The growing use of AI across commercial and social domains has stirred a debate about bias and fairness. AI technologies are a key enabler to augmenting human potential yet they also pose significant risk through unethical use and discriminatory effects.

Here are a few thoughts on why companies need to look specifically at AI governance processes in the current environment:

  1. AI can be a competitive differentiator across all domains (although it is not a magic wand!)
  2. The significant economic effects of AI is leading to greater adoption of AI solutions (whether as part of a collaborative partnership or procured from a vendor) across the business value chain with multiple use cases, and increasing complexity of AI technologies and methods used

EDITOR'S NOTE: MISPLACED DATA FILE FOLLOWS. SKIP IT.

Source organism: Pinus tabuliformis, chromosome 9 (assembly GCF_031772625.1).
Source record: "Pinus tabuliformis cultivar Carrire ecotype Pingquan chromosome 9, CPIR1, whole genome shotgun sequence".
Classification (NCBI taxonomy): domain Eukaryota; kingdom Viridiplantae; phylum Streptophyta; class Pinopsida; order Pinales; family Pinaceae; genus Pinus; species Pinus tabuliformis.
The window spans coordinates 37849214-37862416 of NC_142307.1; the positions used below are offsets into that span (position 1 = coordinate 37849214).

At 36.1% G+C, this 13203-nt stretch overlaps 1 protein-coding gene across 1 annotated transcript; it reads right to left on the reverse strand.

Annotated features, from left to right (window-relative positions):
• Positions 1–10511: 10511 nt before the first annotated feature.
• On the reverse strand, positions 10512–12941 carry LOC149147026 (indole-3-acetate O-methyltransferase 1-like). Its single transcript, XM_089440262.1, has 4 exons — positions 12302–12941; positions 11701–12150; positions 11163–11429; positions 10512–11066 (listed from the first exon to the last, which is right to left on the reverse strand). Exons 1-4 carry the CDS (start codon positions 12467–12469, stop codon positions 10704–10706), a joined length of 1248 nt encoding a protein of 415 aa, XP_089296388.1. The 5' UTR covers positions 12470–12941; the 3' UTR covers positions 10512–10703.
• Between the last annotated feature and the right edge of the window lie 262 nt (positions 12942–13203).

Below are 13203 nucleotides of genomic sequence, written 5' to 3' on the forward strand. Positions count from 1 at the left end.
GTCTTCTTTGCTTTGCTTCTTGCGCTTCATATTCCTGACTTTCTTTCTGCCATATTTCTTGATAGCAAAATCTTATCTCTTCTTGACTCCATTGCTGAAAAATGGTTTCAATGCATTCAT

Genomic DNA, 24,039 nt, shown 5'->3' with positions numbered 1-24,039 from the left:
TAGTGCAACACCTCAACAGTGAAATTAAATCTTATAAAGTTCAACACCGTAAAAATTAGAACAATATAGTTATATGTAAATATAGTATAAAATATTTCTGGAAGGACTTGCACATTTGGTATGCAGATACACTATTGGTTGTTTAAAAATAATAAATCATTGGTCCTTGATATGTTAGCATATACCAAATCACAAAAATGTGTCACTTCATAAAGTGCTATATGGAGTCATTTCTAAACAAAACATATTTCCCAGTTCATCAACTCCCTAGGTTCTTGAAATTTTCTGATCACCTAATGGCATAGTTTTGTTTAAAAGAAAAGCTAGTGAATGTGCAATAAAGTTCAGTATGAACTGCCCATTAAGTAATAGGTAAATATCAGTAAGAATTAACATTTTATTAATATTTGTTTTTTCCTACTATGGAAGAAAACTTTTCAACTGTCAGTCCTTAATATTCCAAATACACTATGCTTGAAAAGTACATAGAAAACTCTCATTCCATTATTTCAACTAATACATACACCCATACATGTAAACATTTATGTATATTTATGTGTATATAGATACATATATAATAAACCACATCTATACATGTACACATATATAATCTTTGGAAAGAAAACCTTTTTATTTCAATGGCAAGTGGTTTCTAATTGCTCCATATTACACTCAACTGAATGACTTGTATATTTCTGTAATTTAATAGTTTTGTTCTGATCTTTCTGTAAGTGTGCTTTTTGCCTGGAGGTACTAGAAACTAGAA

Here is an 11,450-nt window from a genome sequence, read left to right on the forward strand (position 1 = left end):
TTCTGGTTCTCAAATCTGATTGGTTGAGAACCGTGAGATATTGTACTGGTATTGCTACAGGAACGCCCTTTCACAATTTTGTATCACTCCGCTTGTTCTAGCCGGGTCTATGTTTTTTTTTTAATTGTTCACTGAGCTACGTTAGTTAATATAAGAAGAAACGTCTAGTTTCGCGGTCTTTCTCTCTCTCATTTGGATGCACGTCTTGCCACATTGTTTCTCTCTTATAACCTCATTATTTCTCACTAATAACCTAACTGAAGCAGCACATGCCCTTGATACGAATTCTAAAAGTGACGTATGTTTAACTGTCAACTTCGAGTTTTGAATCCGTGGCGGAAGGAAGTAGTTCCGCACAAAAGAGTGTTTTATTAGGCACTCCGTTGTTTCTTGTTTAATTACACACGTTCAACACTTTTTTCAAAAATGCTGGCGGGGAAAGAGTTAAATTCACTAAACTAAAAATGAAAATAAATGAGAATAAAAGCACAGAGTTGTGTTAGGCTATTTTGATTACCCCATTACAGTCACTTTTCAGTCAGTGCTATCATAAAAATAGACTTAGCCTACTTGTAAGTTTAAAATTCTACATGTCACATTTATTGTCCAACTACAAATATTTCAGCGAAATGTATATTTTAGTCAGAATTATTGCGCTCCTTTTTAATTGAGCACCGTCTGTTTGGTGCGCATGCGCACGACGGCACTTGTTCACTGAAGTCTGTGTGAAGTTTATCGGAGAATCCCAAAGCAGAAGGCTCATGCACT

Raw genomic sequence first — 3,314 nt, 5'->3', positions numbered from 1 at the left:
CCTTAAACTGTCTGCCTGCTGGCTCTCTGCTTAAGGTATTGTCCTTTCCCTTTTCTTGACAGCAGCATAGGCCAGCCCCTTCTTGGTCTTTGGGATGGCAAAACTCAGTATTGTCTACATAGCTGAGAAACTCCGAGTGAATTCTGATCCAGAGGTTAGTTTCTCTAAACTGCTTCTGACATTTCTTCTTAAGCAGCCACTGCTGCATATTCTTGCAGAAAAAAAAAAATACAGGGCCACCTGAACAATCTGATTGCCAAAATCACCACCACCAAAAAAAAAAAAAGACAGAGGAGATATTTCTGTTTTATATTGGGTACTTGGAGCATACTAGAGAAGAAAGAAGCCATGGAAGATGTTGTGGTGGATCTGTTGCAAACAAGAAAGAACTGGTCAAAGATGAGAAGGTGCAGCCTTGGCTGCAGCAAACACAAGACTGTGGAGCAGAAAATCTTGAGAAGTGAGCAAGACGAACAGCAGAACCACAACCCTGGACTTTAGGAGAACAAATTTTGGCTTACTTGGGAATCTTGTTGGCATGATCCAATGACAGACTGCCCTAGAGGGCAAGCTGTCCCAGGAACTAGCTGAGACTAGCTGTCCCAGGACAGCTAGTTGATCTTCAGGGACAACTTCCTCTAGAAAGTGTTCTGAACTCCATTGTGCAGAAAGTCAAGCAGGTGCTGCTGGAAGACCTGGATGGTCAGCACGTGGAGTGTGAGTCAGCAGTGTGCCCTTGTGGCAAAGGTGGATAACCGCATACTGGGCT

3. AI is different to existing types of software and can lead to non-traditional software problems e.g., bias, discrimination etc and it can have ethical and social effects that must be considered
  4. There is increasing scrutiny by regulators and policymakers into AI systems e.g., proposed EU AI Act
  5. This will mean organisations will need enhanced AI compliance and controls to meet new requirements and best practice.

There is a high price for the consequences of getting it wrong. Whilst new legislation may feel a long way off, taking steps now to understand your exposure and the risks your AI systems pose will place you in the best position to respond.

Sometimes we think of artificial intelligence as a magic wand, as though I'm Hermione Granger.

But the truth is AI can not solve the problems we don't already know the answer to. But it can dramatically change the economics of those solutions.

The content of this article is intended to provide a general guide to the subject matter. Specialist advice should be sought about your specific circumstances.